Have you seen a crop of satellite dishes sprouting in your community? Are some of them in unusual places? Have some been installed without obtaining board approval, or worse installed by a tenant in a unit where the owner is delinquent?
Be careful you understand what your board can and can't do under federal law with regard to satellite dishes. The first thing you need to know is that the telecommunications industry has one of the strongest lobbies on the planet. Their strength resulted in Section 207 of the Telecommunications Act of 1996, which directed the Federal Communications Commission (FCC) to adopt the Over-the-Air Reception Devices (OTARD) rule concerning restrictions on viewers' ability to receive programming signals from, among other items, direct broadcast satellites.
That rule which has been in effect since October, 1996, prohibits restrictions by both governmental and nongovernmental entities that impair the installation, maintenance or use of satellite dishes that are less than one meter (39.37") in diameter. In the community association context, the association cannot pass rules that (i) unreasonably delay or prevent installation, maintenance or use of the satellite dish (ii) unreasonably increase the cost of installation, maintenance or use; or (iii) preclude reception of an acceptable quality signal.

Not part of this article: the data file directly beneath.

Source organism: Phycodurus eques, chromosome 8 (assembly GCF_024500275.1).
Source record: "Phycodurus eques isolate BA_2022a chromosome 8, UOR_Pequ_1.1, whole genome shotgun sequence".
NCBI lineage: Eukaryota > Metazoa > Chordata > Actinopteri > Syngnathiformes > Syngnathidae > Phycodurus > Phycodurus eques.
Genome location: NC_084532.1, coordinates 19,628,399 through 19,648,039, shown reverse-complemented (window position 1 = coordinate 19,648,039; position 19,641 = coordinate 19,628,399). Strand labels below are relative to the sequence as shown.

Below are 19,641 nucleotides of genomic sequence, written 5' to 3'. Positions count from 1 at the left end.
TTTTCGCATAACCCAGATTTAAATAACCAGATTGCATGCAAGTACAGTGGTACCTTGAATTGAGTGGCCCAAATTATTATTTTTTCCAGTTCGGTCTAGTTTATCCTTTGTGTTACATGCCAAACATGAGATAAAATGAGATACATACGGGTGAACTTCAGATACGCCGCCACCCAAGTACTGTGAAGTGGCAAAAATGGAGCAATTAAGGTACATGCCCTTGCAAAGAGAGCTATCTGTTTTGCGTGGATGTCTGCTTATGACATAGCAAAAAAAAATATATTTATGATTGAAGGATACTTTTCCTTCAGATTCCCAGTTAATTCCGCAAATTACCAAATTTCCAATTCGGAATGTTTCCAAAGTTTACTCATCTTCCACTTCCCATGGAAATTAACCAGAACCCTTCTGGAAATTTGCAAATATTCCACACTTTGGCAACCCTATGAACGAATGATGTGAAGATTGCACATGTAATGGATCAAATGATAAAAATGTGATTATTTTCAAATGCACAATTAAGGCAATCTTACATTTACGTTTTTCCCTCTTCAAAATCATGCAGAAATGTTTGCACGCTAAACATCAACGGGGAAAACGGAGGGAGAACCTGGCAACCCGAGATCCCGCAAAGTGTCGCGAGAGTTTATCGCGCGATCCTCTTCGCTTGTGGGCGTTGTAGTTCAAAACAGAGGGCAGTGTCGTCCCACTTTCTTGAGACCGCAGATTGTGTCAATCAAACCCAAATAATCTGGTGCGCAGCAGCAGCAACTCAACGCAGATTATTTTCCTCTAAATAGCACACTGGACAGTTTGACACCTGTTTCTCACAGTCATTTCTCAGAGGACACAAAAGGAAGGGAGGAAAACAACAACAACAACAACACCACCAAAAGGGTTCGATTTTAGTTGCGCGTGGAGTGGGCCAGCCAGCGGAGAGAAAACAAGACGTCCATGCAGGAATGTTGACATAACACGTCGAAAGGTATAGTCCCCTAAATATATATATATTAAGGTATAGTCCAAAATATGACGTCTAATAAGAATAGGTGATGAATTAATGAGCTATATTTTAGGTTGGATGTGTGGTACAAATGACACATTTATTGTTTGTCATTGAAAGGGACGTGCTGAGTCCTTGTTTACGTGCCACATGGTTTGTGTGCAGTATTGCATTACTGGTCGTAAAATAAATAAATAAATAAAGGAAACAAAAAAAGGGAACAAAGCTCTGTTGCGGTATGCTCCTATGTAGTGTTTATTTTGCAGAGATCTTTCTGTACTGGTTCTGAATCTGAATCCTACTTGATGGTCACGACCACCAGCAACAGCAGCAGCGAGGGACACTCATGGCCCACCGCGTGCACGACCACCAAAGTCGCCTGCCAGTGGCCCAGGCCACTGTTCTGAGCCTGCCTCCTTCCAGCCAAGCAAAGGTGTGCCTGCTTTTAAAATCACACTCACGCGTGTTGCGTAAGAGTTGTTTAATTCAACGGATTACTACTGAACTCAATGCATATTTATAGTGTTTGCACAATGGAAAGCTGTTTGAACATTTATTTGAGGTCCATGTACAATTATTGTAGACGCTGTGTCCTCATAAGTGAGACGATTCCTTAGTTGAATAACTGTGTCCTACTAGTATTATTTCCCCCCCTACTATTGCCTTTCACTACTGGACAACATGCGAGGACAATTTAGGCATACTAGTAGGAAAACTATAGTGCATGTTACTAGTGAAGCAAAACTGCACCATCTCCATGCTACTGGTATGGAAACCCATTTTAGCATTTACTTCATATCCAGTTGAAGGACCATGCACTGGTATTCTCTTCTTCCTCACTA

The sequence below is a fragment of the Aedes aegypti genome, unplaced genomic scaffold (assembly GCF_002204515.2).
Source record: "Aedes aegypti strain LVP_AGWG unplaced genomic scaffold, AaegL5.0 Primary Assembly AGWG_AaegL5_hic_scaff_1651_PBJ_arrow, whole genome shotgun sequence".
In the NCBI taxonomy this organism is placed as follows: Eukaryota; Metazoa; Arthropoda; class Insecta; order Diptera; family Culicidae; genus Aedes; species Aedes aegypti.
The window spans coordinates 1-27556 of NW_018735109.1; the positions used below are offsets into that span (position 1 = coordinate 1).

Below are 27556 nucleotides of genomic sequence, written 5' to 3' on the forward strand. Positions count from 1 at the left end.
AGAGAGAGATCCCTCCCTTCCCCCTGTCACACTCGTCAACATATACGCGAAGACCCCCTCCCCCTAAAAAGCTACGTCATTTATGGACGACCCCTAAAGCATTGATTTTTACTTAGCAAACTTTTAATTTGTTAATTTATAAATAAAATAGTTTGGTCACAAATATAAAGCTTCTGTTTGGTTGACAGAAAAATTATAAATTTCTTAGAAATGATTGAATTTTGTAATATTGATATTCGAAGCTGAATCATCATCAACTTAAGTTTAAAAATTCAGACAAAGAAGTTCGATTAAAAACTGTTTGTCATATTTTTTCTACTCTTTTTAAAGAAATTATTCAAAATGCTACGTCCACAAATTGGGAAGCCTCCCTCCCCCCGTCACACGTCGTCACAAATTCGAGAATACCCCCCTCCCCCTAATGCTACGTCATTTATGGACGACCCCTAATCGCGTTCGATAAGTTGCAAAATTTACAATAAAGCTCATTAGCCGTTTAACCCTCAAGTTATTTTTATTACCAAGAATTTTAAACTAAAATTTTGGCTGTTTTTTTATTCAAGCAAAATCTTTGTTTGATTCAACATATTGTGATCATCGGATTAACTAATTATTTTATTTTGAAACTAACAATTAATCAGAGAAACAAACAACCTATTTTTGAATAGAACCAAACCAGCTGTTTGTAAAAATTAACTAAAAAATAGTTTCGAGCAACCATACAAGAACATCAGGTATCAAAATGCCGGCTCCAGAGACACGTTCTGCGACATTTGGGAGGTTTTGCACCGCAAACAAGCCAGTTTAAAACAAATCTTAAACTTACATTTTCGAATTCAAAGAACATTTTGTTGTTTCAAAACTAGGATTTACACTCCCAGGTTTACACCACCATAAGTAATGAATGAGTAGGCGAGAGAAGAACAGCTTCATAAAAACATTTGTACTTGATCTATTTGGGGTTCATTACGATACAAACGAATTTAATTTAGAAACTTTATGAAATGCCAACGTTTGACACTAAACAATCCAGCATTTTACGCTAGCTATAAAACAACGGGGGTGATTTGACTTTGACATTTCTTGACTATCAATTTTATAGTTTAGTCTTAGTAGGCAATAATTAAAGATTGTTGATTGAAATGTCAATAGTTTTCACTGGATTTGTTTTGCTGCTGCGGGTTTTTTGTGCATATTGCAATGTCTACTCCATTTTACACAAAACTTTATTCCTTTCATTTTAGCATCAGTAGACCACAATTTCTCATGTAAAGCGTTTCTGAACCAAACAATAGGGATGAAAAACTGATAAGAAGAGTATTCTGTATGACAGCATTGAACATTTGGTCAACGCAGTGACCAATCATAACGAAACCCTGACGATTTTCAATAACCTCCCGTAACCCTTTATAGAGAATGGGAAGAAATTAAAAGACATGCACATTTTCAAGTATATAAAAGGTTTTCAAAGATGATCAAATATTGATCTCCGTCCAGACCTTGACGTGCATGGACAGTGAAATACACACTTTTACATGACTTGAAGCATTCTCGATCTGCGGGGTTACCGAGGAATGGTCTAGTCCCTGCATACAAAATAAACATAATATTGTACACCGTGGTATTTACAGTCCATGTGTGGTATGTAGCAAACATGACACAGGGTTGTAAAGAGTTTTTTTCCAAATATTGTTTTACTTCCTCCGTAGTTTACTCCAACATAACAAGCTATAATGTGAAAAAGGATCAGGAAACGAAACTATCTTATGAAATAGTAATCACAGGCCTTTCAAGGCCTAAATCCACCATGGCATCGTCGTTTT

Be sure to speak with your association attorney to ensure that any rules you may have passed with regard to the approval process for satellite dishes, location of same or placement of concealing shrubs passes muster under the FCC Rules.
This does not mean that owners can install satellite dishes on the roof or by affixing them to the building's exterior. In fact, a condominium or cooperative owner can only install a dish pursuant to the OTARD rule to areas that are "within their exclusive use or control". Typically, that refers to a balcony or patio. Another alternative for a community that wants to prevent the installation of hundreds of individual satellite dishes is to install a community satellite dish subject, of course, to membership approval.
As with many Florida communities, my HOA Board had questions in the aftermath of Hurricane Irma. Would FEMA pay to pick up al...
Florida condominiums, cooperatives and, to a lesser degree, homeowners' associations are subject to the imposition of fines and penaltie...
By July 1, 2018, a Florida condominium association with 150 or more units which does not manage timeshare units must have an independent...